Addison's WaterTower Theatre gets wiggy with it in The Winter Wonderettes, a jingle-jangled Christmas-themed musical revue featuring four women in hairpieces the size of the tree at Rockefeller Center. Betty Jean (Marisa Diotalevi), Cindy Lou (Stacey Oristano), Missy (Mary Gilbreath) and Suzy (Megan Elizabeth Kelly) are a singing quartet all done up in sequins and velvets ("blue--a tribute to those of the Jewish persuasion") and booked to entertain the employees (meaning us, the audience) at a hardware store's annual yuletide wingding. Corny, you betcha. But a stocking full of fun as directed by comedy maven Cheryl Denson, who knows a thing or 12 about snappy pacing and the well-timed double take.
The Wonderettes warble in close harmony, like distant cousins of the old King Family, those big-haired gals who rivaled the Osmonds and Andy Williams for December TV airtime in the 1960s. There are the usual renditions of "Jingle Bell Rock" and "Santa Claus is Coming to Town." But the show's creator Roger Bean has the wit and wisdom to include "Mele Kalikimaka" (the Hawaiian Christmas song), the very fine "All Those Christmas Clichés" by Lynn Ahrens and Stephen Flaherty (the composers of Ragtime and A Man of No Importance) and "Christmas Will Be Just Another Lonely Day" by Lee Jackson and Patti Seymour (sung with seductive oomph by Oristano).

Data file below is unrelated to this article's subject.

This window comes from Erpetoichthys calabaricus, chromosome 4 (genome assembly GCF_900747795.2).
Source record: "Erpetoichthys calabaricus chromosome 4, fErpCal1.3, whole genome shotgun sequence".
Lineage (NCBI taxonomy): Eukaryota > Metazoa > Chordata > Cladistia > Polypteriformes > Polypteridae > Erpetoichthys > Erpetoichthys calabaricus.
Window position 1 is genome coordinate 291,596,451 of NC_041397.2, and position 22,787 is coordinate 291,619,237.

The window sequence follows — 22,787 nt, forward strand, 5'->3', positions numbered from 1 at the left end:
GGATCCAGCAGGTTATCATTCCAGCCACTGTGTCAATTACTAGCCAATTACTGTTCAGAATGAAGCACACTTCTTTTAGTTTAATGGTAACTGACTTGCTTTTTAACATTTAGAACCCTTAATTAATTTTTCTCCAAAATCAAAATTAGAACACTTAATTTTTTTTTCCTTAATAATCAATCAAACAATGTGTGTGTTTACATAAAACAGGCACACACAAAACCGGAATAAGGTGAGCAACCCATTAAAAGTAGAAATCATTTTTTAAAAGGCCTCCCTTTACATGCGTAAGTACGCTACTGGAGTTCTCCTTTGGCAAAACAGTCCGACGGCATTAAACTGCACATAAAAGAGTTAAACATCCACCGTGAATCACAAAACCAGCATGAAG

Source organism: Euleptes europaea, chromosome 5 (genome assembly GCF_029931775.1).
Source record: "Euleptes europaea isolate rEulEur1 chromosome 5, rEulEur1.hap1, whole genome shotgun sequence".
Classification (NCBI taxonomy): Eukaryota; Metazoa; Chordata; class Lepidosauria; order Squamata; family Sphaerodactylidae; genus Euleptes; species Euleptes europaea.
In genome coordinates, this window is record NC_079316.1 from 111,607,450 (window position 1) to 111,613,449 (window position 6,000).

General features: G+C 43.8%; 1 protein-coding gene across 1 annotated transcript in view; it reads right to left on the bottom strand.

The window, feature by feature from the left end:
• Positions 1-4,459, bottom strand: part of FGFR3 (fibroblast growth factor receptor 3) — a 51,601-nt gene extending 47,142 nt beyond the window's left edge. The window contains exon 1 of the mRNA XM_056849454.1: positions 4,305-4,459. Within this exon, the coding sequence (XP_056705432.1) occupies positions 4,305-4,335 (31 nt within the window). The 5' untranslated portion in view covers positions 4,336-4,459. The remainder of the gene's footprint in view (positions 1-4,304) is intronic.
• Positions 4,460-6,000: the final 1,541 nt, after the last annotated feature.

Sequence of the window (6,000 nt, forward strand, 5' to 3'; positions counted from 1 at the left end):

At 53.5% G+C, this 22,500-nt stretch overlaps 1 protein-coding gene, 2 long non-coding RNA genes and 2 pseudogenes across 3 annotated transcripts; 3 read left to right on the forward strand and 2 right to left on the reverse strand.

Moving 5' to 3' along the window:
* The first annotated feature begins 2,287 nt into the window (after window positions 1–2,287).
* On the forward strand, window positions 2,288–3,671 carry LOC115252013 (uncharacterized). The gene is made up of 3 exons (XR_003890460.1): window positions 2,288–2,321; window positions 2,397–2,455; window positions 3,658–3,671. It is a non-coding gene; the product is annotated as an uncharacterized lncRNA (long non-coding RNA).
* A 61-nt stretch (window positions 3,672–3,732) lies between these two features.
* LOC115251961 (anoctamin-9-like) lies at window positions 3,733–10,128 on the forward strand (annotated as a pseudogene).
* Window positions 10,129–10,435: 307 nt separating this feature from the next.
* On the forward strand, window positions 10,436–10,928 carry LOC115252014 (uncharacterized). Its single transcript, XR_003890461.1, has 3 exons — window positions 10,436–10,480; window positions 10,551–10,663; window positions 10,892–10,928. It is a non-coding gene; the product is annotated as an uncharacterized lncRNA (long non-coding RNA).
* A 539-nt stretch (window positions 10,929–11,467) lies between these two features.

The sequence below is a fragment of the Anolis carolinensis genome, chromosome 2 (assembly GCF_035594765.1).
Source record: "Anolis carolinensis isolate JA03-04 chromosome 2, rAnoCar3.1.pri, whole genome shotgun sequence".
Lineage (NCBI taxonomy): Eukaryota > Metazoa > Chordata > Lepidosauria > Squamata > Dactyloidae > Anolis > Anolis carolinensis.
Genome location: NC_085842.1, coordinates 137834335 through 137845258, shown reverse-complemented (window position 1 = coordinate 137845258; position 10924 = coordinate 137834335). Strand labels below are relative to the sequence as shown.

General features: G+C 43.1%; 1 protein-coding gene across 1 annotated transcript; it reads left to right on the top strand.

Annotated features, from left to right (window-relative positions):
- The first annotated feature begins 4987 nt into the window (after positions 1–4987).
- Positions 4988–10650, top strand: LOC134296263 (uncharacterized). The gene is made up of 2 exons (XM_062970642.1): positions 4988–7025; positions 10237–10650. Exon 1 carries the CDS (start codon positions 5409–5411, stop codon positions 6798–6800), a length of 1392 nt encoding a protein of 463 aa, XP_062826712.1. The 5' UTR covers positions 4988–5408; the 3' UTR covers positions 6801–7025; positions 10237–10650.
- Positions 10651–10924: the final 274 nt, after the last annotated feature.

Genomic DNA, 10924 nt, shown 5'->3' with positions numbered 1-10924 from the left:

Eden is a clunker of biblical proportions, except
among church youth groups.
Children of Eden continues through
January 14 at Theatre Three, 214-871-3300. and
The Winter Wonderettes continues through
December 23 at WaterTower Theater, 972-450
Act 2 of the show finds Diotalevi's character acting a bit overtippled from spiked eggnog, turning the proceedings into an approximation of a Christmas episode of The Dick Van Dyke Show. And will the hardware store owner ever show up in the Santa suit to pass out the year-end bonuses?
If you get an aisle seat, be warned that you might end up onstage. Opening night found one happy gent from the second row mugging up a storm after he was plucked for some audience participation. As the ladies sang "Santa Baby" to him, he got a little too into the role of Old Saint Nick and started ad-libbing like mad. But it was all good fun. Who doesn't love a good Christmas cheeseball?